The Struggle Against Police Is International. Our Solidarity Must Be Global.

Protesters raise a fist during a march on June 10, 2020, in Frankfurt am Main, western Germany, to show solidarity with the Black Lives Matter movement in the wake of the killing of George Floyd.

Protesters raise a fist during a march on June 10, 2020, in Frankfurt am Main, western Germany, to show solidarity with the Black Lives Matter movement in the wake of the killing of George Floyd.YANN SCHREIBER / AFP VIA GETTY IMAGES

The current uprising against racist police violence first erupted in the U.S., but it has now become an international movement.

Thousands of people in more than 40 countries have taken to the streets in a show of solidarity with Black Americans protesting in the U.S. following the vigilante and police murders of Ahmaud ArberyBreonna Taylor and George Floyd.

Since these killings, young communists in Greece marched to the U.S. embassy in Athens to protest Floyd’s murder. In Rome, members of the Migrant Women and Daughters Network stood in front of a war memorial and held signs that said “I Can’t Breathe” and “Black Lives Matter: Justice for George Floyd.” In Amsterdam, thousands packed into Dam Square.

These global expressions of solidarity underscore a long simmering discontent with state violence against Black and Indigenous people, and other communities of color. This global uprising is a descendant of Black and multinational anti-colonial, decolonization and internationalist movements of the 20th century, especially those of the 1960s.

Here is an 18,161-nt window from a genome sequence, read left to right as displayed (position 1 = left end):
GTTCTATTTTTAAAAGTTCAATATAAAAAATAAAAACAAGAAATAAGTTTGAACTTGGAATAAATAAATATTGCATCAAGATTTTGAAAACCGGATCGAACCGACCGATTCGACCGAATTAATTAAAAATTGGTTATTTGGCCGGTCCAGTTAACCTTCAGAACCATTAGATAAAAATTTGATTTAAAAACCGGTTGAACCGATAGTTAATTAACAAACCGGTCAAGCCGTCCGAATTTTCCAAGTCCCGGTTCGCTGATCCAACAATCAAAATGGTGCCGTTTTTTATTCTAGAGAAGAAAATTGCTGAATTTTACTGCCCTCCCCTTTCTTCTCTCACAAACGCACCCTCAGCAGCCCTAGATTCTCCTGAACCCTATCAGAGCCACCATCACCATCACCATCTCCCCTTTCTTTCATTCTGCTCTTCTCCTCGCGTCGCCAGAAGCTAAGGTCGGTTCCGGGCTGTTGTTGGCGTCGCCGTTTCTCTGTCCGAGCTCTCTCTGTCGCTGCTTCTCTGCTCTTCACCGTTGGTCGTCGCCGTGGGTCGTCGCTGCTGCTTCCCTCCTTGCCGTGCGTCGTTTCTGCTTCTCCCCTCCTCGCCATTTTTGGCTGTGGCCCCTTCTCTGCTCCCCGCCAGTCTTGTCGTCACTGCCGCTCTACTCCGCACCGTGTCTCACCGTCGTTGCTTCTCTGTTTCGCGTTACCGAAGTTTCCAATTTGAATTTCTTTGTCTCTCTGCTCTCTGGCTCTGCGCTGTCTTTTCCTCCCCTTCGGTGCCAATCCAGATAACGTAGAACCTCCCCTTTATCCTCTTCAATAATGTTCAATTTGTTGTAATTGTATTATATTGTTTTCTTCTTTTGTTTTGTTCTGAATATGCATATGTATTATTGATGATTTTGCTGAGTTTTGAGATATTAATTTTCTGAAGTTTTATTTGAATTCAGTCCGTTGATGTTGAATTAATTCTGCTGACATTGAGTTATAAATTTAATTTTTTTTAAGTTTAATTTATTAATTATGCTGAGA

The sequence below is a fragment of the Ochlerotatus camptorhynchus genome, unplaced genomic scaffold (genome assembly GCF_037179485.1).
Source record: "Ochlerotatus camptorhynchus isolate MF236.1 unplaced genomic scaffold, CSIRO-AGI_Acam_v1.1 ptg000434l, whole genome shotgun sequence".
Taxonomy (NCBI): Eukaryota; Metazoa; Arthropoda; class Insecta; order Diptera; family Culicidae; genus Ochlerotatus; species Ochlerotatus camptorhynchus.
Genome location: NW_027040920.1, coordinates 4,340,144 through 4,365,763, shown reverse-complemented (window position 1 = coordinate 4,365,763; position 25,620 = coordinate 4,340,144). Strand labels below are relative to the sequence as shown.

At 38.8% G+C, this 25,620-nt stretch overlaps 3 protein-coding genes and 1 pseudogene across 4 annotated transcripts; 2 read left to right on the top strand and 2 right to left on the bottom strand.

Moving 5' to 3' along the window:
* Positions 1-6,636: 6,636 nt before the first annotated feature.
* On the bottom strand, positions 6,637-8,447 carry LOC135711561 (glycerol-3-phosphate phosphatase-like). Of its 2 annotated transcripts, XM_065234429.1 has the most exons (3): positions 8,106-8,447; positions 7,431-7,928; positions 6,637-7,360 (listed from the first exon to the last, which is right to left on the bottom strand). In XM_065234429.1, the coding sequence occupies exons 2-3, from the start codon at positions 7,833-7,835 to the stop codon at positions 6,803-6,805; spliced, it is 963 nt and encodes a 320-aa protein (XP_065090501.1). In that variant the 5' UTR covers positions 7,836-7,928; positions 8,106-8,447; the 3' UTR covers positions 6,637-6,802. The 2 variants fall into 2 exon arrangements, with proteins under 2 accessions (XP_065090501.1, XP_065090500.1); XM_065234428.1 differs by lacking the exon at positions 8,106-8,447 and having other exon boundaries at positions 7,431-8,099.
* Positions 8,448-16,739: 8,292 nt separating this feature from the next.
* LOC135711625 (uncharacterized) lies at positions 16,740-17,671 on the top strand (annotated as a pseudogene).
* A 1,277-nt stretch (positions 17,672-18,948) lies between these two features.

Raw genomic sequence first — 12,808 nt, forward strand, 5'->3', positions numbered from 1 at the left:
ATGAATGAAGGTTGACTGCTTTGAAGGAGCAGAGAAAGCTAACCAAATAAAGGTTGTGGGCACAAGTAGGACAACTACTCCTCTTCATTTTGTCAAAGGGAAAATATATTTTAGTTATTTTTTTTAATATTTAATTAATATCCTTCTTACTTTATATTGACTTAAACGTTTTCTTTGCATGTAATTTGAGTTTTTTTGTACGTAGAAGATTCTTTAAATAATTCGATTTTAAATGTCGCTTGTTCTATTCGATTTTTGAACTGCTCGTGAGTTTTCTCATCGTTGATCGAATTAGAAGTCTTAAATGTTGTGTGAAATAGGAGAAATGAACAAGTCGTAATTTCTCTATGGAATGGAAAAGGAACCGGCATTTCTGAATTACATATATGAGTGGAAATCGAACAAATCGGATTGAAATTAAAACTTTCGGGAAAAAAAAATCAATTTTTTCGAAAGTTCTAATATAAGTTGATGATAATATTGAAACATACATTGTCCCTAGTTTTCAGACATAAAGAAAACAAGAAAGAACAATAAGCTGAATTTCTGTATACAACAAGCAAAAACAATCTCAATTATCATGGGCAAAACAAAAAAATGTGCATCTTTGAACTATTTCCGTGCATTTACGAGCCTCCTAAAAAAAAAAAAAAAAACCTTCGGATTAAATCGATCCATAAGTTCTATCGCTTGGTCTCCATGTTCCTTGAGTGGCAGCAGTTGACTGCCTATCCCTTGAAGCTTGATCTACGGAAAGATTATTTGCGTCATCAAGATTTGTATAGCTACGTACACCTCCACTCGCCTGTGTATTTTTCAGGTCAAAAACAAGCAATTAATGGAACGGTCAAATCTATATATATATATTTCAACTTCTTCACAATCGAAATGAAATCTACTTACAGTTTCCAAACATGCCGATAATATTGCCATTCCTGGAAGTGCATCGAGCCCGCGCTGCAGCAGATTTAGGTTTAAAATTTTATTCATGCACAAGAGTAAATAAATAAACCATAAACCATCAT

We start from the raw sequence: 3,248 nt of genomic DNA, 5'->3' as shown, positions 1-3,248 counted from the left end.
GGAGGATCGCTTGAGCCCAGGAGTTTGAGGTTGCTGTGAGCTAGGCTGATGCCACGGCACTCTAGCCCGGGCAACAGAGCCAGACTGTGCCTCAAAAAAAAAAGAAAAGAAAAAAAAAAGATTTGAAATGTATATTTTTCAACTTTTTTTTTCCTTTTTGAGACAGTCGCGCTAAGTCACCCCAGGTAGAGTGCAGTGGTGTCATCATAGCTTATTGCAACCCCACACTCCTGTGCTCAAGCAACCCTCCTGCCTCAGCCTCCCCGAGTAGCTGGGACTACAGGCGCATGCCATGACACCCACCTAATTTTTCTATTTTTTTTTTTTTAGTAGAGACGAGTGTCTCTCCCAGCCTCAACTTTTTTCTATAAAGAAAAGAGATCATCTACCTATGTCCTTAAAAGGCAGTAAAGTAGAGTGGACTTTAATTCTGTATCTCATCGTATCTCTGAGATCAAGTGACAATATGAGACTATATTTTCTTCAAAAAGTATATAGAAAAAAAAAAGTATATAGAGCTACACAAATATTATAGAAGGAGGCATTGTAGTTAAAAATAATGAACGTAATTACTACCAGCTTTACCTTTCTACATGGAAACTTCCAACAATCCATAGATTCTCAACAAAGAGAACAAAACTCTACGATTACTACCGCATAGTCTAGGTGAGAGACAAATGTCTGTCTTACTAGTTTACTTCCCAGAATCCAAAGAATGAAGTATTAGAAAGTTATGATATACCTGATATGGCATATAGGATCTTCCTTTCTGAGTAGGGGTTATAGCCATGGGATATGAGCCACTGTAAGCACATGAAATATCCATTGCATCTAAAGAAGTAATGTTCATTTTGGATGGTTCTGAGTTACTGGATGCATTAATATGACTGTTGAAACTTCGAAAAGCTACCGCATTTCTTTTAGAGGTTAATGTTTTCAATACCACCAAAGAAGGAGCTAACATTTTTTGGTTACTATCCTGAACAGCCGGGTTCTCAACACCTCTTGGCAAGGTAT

Some reporters and activists draw connections between the current protests and Arab Spring and the Occupy Movement. Journalists John Eligon and Kimiko de Freytas-Tamura view these protests as an expression of a “leaderless movement,” relying upon decentralized organization and spontaneity. And, similar to Arab Spring, Occupy and the 2014 Black Lives Matter protests, participants are using social media platforms to mobilize large groups of people, to challenge prevailing beliefs about social change and to push the movement’s own narratives. Lebanese activist Sarah Aoun, meanwhile, points to how protesters in Arab nations and in the U.S. are responding to the similar conditions of “systemic inequalities.”

Demonstrators gathering in nations like Syria, Palestine, Canada and Kenya signal a surge of anti-racist internationalism guided by desires to communicate across national borders and amplifying victims’ names and Black Lives Matter slogans.

Leave a Reply

Fill in your details below or click an icon to log in:

WordPress.com Logo

You are commenting using your WordPress.com account. Log Out /  Change )

Google photo

You are commenting using your Google account. Log Out /  Change )

Twitter picture

You are commenting using your Twitter account. Log Out /  Change )

Facebook photo

You are commenting using your Facebook account. Log Out /  Change )

Connecting to %s